Indeed. Several friends have offered us an air mattress uptown, a hot shower, and the little neighborhood restaurant, Moustache, even served dinner by candlelight, since their ovens are all gas-based. The soup was gratis. Outside on a usually busy street, a young man was throwing a lacrosse ball against the walls of a construction site. To wit:

We’re all used to the Hollywood idea of post-apocalyptic America–men in fatigues roaming around with guns, looting and killing. What happened when my little village of Pelham was struck by the worst storm in its history–trees down everywhere, a dozen homes destroyed, vast damage–no power or phones. Although we sit on the water of Long Island Sound, the surge was pretty modest, so no flooding–that was the blessing. So what happened? As soon as the storm subsided, neighbors were coming by: are you okay? was anyone injured? do you need batteries, milk, eggs? Tom down the street has a generator and anybody who needs to recharge phones or laptops can hook up. (Tom set up a charging station for neighbors in front of his garage.) On day two, when a few houses got power back, those who had it were advertising their services to neighbors–come by and take a hot shower! We’ll hold your freezer things. You’re welcome to sit in our living room and read–no flashlight required! That afternoon, the local pharmacy and grocery reopened–handing out bags to customers–put your freezer things in this bag with your name, and we’ll freeze it for you! Phone company, fire, police crews out at once, working hard. People stopping by giving them a thermos of coffee or some fresh baked muffins. Spirits very upbeat. People extraordinarily kind and friendly. Now that’s the America I want to think about. In times of disaster, people share and come together. And that much maligned government? It works, and it’s there for you when you need it.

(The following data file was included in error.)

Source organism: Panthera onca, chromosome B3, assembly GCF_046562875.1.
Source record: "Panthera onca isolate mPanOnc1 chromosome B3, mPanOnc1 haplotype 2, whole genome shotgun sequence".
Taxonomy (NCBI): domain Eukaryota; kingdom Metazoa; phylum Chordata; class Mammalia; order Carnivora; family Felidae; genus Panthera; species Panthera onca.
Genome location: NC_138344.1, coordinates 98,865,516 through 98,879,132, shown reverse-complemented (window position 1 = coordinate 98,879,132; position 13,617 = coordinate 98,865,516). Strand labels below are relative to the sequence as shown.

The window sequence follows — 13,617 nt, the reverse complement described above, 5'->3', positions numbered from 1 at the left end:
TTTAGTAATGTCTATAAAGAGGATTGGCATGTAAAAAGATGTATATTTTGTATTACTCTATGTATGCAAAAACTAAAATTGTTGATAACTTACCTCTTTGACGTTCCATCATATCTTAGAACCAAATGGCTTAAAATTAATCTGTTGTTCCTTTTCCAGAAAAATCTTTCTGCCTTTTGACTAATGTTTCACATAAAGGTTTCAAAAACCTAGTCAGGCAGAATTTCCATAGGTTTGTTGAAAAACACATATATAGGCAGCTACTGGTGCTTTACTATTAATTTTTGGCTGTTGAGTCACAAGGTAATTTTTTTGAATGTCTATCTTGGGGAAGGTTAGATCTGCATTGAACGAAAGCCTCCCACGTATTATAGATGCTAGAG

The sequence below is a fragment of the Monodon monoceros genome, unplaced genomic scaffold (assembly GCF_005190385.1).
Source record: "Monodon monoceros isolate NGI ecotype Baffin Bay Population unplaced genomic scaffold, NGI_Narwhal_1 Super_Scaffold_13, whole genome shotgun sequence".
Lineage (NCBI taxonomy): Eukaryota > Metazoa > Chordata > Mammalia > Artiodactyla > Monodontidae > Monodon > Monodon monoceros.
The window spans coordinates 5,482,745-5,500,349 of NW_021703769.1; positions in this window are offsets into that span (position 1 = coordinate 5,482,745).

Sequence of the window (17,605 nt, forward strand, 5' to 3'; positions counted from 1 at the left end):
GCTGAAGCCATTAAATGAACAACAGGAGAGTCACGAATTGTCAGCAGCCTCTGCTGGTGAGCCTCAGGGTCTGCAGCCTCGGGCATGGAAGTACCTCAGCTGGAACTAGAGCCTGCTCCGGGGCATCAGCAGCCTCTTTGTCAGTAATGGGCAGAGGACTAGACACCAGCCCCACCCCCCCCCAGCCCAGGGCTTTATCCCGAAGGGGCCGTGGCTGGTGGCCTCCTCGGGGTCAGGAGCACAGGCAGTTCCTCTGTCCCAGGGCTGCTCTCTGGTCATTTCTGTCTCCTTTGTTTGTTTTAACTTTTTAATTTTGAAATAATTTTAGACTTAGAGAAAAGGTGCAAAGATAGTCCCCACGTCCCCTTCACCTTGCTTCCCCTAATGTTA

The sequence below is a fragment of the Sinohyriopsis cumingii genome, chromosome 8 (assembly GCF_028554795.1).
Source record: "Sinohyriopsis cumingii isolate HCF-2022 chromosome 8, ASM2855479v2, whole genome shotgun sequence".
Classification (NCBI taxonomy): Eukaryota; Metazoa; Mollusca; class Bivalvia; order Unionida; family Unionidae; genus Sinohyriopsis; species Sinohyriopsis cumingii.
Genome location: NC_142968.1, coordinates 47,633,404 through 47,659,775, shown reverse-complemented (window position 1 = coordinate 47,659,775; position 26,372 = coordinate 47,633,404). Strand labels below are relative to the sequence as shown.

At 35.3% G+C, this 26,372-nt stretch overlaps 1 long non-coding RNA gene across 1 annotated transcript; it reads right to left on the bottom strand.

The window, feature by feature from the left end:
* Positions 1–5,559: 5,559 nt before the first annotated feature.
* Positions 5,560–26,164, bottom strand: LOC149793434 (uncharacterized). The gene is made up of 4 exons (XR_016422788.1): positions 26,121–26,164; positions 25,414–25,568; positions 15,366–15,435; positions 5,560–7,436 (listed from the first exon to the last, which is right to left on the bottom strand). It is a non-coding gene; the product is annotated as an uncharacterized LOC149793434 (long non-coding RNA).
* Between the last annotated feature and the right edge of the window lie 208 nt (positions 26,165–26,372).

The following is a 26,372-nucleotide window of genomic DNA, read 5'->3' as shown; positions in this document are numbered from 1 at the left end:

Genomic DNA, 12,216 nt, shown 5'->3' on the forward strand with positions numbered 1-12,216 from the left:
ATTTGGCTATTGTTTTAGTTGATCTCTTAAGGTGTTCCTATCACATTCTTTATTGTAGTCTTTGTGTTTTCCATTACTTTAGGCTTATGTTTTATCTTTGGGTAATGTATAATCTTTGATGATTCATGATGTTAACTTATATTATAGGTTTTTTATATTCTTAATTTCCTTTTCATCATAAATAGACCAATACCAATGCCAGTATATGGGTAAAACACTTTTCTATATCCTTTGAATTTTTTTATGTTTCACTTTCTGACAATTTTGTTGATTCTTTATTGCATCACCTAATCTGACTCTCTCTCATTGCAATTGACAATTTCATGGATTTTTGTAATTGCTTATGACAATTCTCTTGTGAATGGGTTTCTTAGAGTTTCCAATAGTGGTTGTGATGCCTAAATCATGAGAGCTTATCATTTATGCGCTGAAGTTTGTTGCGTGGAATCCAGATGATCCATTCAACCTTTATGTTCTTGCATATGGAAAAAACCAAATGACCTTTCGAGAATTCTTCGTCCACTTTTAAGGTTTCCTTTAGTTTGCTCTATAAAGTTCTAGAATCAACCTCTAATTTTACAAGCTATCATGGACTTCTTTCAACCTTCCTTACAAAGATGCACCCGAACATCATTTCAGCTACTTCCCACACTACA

Maybe you should go back to D.C. or P-Town.